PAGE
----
Protecting vacant properties
14 November 2018
If neglected, vacant properties can quickly fall into disrepair. Our infographic outlines some of the key actions you can take to protect your property.
Security and protection
If neglected, vacant properties can quickly fall into disrepair and may become a target for arson, theft, vandalism, squatting, and possibly even urban exploring if the building has any unusual or interesting characteristics
Property owners have a legal responsibility to keep empty premises safe and to maintain the validity of their insurance cover for the building(s).
The biggest risks to vacant properties
Empty properties by their very nature are more vulnerable than occupied ones and the impact of any problems arising, such as a leaking roof, tend to have a greater impact as they can go unnoticed for longer periods.
Arson is a common and growing cause of received claims by insurance companies. Premises that are obviously empty to the casual observer are much more susceptible to an attack than properties which are occupied.
Metal theft remains a big problem, with copper wiring, lead roofs, garden ornaments and other metals being targeted by thieves. With the prices of some metals on the rise, including copper, the chances of an unoccupied property being attacked to steal copper cabling, metal roof coverings etc. remains high. Just recently, an old public house was left temporarily vacant whilst it was being sold. Three men wearing high-visibility jackets turned up one day with a lorry and ladders, and proceeded to calmly strip the roof of its lead, unchallenged in broad daylight.
Older buildings often have architectural items inside them that are also targeted by thieves, such as fireplaces. Even centuries-old flagstones and statues in the grounds of a property have been stolen, and sold for a small return as scrap in comparison to their true replacement value.
Urban explorers, or ‘urbex’, are a group of people, who like to explore closed, empty or derelict buildings, like churches, old country houses, theatres and sports grounds. They don’t think of themselves as trespassing or breaking and entering, but just curious explorers. However, whilst the unspoken rule of urban exploring is "take nothing but photographs, leave nothing but footprints", with its rising popularity not everyone may stick with these principles.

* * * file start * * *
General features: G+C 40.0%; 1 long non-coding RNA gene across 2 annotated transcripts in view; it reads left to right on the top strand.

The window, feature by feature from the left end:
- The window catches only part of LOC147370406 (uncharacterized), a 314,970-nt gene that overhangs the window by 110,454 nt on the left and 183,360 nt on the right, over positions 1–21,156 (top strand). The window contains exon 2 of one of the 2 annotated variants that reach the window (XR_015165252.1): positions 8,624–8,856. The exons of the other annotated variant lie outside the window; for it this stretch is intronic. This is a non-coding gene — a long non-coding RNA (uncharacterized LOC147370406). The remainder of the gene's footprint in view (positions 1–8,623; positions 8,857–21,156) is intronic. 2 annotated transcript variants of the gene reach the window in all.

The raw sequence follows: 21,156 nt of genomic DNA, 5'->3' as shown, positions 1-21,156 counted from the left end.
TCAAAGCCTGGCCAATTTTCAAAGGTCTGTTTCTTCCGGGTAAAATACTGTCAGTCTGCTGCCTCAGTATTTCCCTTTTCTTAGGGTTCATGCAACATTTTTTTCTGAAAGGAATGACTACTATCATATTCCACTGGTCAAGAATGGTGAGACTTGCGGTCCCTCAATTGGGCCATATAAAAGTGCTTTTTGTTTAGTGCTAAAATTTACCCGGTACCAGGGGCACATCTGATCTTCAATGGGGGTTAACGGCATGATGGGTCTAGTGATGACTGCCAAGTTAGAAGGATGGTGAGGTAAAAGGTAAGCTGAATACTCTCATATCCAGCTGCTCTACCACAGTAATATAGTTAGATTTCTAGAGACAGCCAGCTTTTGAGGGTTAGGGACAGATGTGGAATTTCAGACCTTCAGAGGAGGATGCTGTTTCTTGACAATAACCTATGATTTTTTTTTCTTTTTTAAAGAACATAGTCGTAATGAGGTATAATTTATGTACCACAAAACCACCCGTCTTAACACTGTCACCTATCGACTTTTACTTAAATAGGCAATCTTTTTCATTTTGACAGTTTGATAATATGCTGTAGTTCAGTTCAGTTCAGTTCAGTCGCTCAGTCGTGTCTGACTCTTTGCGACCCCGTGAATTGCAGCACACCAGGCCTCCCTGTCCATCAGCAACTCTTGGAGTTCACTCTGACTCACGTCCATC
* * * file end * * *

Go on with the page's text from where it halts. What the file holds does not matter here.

Empty properties are more susceptible to damage caused by burst pipes and storms, because water leakage can go undetected for long periods of time. A burst pipe unnoticed for just a few hours, let alone days, could result in extensive damage requiring expensive repairs.
Property owners’ responsibilities
If an unauthorised trespasser to a vacant property injures themselves and the cause of their injury is found to be the result of the property owner’s negligence, the owner can be liable for damages. A hole in the ground, such as an open manhole cover, is a risk – if someone falls in, there can be serious injury, putting the property owner at risk of prosecution and subsequent payment of damages under the Occupier’s Liability Act 1995.
So how can you protect and keep vacant properties secure?
The first line of defence against many of the risks outlined above is to secure the premises well, to prevent unauthorised entry. Assess the risks – the detailed eye of a professional risk-assessor is recommended – and then implement the best-fit solution or combination of options.
There has been a leap in technological solutions to managing the risks described above, that not only improve the security and protection of empty premises, but also help to significantly cut the costs compared to more traditional methods, such as security guards. There are highly effective monitored intruder, flood, CCTV, scaffold and fire alarms that can operate without external power supplies. Systems are flexible and they can be moved easily to maintain the best fit in an unusual or challenging environment, such as a building undergoing refurbishment. Some wireless versions are designed specifically as temporary installations. These systems can link to 24-hour monitoring services to ensure someone is alerted of any incident, minimising the risk of property damage as a consequence.
In addition to alarms, to reduce the risk of arson, combustible items and waste should be removed, both inside and outside the premises, otherwise they can be used by vandals to start a fire.